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thex11factor

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  1. whoa, renouncing the Kennedy name during the Regan administration...will they do it again with Trump as President?
  2. HKS obviously given its brand name will get you in the job hunt anywhere
  3. you could always ask for an extension and explain your situation
  4. I think that happens all the time with wait lists and such
  5. may I ask which World Bank Scholarship you applied to? are these geared towards students from developing countries and not domestic US students?
  6. I highly recommend looking at syllabi at both schools and do a comparison for yourself
  7. yes it was in the letter. I had to scroll down
  8. I think that is just Law school you should join the Harris alum webinar
  9. 18 credits at McCourt equates to 6-8 electives. Compared to Chicago (11 electives), it's not as flexible. I've spoken to McCourt students who wished they had more options. I can't disagree with you enough on the 2nd bolded point. Just because the name of the school is different (Frank McCourt donated a ton of money as a naming gift in 2013), doesn't mean faculty and alums are weak. Georgetown has been around since 1789. It's KNOWN in DC for public policy. It's a name of a school. What difference does it make?
  10. I felt that these are complete opposite programs: - quarterly (Chicago) vs. semester (Georgetown); 11 electives at Chicago vs more requirements at Georgetown (thesis/capstone and only 18 credits left for electives) - Chicago is more research center focused. Georgetown's research centers were an afterthought in their presentation to us. You will also learn from researchers vs practitioners. - local/municipal policy vs DC/federal - Harris expects cohort size to be twice the size of McCourt - expect class sizes to be different UChicago is known to have a distinctive teaching/learning style. I recommend you read up on that. The type of quant you learn in each program is different. I recommend you look at syllabi and compare/contrast. It's choice of personal fit, ultimately. I will second @3dender: think about what you want to do after the program. You have to think like an MBA student and do some career planning. At least for me, I saw a clear difference in each admitted student FB groups (join them if you are not in them already).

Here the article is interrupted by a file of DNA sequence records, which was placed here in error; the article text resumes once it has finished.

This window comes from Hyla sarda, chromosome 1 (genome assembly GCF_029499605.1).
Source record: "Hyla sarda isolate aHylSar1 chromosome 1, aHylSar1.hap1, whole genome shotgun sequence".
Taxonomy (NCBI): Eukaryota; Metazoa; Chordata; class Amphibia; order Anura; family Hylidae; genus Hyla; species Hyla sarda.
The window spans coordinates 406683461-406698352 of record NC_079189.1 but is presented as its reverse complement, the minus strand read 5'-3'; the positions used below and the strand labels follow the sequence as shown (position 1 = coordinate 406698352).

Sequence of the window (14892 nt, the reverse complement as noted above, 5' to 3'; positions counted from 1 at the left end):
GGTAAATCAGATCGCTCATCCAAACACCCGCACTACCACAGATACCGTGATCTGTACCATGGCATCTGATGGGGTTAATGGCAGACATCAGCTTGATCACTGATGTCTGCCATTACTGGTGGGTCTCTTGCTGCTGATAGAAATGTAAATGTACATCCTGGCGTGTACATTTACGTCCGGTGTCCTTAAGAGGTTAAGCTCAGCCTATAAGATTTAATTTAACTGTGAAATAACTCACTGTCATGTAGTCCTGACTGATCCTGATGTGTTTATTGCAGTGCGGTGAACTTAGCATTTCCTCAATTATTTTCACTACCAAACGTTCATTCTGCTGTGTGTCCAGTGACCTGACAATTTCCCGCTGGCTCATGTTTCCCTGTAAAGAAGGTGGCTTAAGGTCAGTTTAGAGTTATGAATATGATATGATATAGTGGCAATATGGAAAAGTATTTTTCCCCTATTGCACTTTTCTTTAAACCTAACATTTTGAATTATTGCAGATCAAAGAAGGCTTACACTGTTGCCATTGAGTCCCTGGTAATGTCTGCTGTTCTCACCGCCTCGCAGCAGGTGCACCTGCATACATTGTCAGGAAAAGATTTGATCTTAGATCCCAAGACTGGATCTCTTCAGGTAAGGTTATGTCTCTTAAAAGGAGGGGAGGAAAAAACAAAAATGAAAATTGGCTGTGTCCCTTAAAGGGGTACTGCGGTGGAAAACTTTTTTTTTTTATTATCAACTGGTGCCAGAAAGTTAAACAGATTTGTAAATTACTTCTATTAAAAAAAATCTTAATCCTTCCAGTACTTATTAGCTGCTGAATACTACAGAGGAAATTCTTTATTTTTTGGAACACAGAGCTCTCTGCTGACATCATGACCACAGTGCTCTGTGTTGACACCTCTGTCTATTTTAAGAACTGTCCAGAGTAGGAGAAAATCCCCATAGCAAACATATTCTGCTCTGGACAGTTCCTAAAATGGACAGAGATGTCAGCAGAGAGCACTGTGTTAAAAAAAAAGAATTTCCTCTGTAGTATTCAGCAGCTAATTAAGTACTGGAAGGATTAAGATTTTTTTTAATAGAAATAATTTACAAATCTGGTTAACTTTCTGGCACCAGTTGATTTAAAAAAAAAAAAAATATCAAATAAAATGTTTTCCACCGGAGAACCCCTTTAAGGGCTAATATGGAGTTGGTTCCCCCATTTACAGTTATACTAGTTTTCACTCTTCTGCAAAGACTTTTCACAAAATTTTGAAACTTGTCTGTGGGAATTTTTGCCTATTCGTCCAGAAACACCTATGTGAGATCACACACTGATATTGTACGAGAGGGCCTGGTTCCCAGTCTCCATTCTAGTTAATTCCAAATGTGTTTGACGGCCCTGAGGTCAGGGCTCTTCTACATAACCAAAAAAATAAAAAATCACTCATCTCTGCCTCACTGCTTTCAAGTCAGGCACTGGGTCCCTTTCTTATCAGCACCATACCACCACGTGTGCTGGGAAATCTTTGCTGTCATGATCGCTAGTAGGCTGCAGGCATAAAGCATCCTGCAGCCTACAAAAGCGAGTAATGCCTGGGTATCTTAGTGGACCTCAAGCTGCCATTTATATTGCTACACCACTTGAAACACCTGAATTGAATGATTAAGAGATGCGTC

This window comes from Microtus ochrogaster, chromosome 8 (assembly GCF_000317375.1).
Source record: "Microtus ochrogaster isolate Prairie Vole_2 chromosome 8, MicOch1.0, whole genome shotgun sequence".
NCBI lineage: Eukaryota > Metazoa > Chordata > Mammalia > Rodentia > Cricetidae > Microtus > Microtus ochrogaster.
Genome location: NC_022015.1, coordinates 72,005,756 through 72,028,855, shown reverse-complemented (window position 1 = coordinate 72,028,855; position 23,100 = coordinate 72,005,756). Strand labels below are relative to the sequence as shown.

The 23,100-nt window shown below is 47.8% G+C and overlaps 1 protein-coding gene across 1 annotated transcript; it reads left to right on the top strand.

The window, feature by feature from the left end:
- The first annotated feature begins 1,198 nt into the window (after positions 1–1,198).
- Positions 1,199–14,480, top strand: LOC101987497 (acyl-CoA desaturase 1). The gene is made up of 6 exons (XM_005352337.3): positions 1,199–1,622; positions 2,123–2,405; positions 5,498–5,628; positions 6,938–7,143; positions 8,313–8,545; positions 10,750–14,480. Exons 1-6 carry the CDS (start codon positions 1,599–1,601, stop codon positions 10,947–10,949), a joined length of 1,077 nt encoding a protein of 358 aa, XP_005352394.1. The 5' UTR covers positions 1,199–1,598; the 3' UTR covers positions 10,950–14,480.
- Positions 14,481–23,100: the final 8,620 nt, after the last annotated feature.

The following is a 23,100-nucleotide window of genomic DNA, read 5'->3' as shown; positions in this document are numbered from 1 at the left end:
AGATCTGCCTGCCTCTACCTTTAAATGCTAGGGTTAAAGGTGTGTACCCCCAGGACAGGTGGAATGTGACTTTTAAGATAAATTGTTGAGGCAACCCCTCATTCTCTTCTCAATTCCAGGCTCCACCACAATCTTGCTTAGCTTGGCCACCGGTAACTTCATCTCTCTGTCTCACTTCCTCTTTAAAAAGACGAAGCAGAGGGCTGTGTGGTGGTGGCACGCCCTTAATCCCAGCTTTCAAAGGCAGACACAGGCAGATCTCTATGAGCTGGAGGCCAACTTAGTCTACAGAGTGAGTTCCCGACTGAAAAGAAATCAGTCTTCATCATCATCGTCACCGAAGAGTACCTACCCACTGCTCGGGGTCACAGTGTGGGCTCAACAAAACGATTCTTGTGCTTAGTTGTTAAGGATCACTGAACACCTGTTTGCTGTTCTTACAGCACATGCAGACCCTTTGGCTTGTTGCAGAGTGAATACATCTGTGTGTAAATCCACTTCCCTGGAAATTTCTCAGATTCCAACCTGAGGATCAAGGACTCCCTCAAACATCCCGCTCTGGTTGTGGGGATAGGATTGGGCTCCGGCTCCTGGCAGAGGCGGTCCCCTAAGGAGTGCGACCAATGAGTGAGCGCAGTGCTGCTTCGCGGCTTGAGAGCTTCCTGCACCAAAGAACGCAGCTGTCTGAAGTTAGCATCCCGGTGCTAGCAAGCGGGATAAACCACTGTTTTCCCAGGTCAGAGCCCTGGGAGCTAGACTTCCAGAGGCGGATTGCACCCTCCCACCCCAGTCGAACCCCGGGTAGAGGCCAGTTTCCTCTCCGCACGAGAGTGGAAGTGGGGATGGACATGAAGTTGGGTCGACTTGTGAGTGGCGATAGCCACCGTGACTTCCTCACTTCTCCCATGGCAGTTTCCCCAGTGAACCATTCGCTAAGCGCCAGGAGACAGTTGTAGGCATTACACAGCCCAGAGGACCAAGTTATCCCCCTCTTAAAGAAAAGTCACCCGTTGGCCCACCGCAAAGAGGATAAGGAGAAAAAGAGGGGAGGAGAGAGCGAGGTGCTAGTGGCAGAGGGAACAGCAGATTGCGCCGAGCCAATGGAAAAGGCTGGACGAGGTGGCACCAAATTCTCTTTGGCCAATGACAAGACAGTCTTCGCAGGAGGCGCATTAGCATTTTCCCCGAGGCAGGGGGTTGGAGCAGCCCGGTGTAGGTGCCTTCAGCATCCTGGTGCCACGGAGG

11. so, both admit days are complete. what did everyone think? here are my highlights: - there was a singular consensus from all speakers (staff, faculty, students, alums) about being in DC and being in the center of everything (I wondered how they really differentiate from other DC programs like American, GW and SAIS) - students are encouraged to seek semester internships & part-time jobs beginning their 2nd semester on campus (students end up averaging 3 internships prior to leaving the program) - emphasized 3-semester quant sequence as part of core (basically teaches you all stats, and how it can be applied to real policy applications) ultimately it's an applied program (use what you learn as you intern) with loads of networking opportunities b'c of its location advantage, where you can learn from practitioners it's very DC, and you have to be prepared for and want that
  12. My two cents about Georgetown after visiting: they really tried to sell students on their location advantage in DC in the same way that Harris sold themselves on UChicago's reputation/swagger. I didn't get a sense of how it set itself apart from GW, American or the other DC programs.
  13. does this impact your decision making process to pick a different program?
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